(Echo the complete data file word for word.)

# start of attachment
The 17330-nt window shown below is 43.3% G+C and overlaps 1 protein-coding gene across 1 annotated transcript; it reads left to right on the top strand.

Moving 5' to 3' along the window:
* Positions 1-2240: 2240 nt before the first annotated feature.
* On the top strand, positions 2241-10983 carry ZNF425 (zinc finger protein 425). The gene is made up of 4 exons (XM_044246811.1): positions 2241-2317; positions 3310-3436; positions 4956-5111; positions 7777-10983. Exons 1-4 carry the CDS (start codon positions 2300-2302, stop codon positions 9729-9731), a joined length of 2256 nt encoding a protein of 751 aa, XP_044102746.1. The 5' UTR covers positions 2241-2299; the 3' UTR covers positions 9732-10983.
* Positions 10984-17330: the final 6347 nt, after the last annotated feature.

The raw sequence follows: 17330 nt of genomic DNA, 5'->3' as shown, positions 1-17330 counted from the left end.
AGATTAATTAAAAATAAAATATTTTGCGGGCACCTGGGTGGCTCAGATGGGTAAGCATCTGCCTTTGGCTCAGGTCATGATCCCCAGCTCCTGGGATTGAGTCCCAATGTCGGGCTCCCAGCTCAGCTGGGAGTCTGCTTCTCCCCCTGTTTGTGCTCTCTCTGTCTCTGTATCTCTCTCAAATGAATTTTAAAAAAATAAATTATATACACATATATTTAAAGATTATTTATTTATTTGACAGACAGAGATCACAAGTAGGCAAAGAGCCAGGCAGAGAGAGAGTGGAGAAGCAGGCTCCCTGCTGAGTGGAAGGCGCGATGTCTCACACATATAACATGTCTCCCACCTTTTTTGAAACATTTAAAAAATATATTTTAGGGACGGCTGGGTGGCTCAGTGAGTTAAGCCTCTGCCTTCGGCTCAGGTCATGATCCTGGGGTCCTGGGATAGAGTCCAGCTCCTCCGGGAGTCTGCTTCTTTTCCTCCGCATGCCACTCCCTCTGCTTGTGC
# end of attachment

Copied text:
The 17330-nt window shown below is 43.3% G+C and overlaps 1 protein-coding gene across 1 annotated transcript; it reads left to right on the top strand.

Moving 5' to 3' along the window:
* Positions 1-2240: 2240 nt before the first annotated feature.
* On the top strand, positions 2241-10983 carry ZNF425 (zinc finger protein 425). The gene is made up of 4 exons (XM_044246811.1): positions 2241-2317; positions 3310-3436; positions 4956-5111; positions 7777-10983. Exons 1-4 carry the CDS (start codon positions 2300-2302, stop codon positions 9729-9731), a joined length of 2256 nt encoding a protein of 751 aa, XP_044102746.1. The 5' UTR covers positions 2241-2299; the 3' UTR covers positions 9732-10983.
* Positions 10984-17330: the final 6347 nt, after the last annotated feature.

The raw sequence follows: 17330 nt of genomic DNA, 5'->3' as shown, positions 1-17330 counted from the left end.
AGATTAATTAAAAATAAAATATTTTGCGGGCACCTGGGTGGCTCAGATGGGTAAGCATCTGCCTTTGGCTCAGGTCATGATCCCCAGCTCCTGGGATTGAGTCCCAATGTCGGGCTCCCAGCTCAGCTGGGAGTCTGCTTCTCCCCCTGTTTGTGCTCTCTCTGTCTCTGTATCTCTCTCAAATGAATTTTAAAAAAATAAATTATATACACATATATTTAAAGATTATTTATTTATTTGACAGACAGAGATCACAAGTAGGCAAAGAGCCAGGCAGAGAGAGAGTGGAGAAGCAGGCTCCCTGCTGAGTGGAAGGCGCGATGTCTCACACATATAACATGTCTCCCACCTTTTTTGAAACATTTAAAAAATATATTTTAGGGACGGCTGGGTGGCTCAGTGAGTTAAGCCTCTGCCTTCGGCTCAGGTCATGATCCTGGGGTCCTGGGATAGAGTCCAGCTCCTCCGGGAGTCTGCTTCTTTTCCTCCGCATGCCACTCCCTCTGCTTGTGC